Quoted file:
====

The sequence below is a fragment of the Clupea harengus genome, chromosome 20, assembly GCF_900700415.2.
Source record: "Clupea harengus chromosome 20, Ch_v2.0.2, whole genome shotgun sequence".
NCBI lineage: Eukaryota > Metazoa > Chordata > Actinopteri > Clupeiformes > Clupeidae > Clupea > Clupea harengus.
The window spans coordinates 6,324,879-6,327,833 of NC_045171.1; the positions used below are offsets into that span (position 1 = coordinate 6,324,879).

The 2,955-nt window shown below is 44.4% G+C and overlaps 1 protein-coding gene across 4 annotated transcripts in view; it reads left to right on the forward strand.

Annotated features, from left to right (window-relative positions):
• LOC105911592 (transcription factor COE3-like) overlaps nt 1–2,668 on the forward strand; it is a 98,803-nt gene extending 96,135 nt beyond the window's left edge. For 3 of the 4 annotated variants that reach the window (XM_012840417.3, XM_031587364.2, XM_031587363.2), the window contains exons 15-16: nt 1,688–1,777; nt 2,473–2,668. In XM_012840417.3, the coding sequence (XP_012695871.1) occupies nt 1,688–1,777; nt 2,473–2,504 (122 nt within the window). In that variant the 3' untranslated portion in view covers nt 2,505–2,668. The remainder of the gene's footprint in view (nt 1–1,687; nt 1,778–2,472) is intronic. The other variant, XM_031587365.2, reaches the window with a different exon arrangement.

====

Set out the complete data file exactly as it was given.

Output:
The sequence below is a fragment of the Clupea harengus genome, chromosome 20, assembly GCF_900700415.2.
Source record: "Clupea harengus chromosome 20, Ch_v2.0.2, whole genome shotgun sequence".
NCBI lineage: Eukaryota > Metazoa > Chordata > Actinopteri > Clupeiformes > Clupeidae > Clupea > Clupea harengus.
The window spans coordinates 6,324,879-6,327,833 of NC_045171.1; the positions used below are offsets into that span (position 1 = coordinate 6,324,879).

The 2,955-nt window shown below is 44.4% G+C and overlaps 1 protein-coding gene across 4 annotated transcripts in view; it reads left to right on the forward strand.

Annotated features, from left to right (window-relative positions):
• LOC105911592 (transcription factor COE3-like) overlaps nt 1–2,668 on the forward strand; it is a 98,803-nt gene extending 96,135 nt beyond the window's left edge. For 3 of the 4 annotated variants that reach the window (XM_012840417.3, XM_031587364.2, XM_031587363.2), the window contains exons 15-16: nt 1,688–1,777; nt 2,473–2,668. In XM_012840417.3, the coding sequence (XP_012695871.1) occupies nt 1,688–1,777; nt 2,473–2,504 (122 nt within the window). In that variant the 3' untranslated portion in view covers nt 2,505–2,668. The remainder of the gene's footprint in view (nt 1–1,687; nt 1,778–2,472) is intronic. The other variant, XM_031587365.2, reaches the window with a different exon arrangement.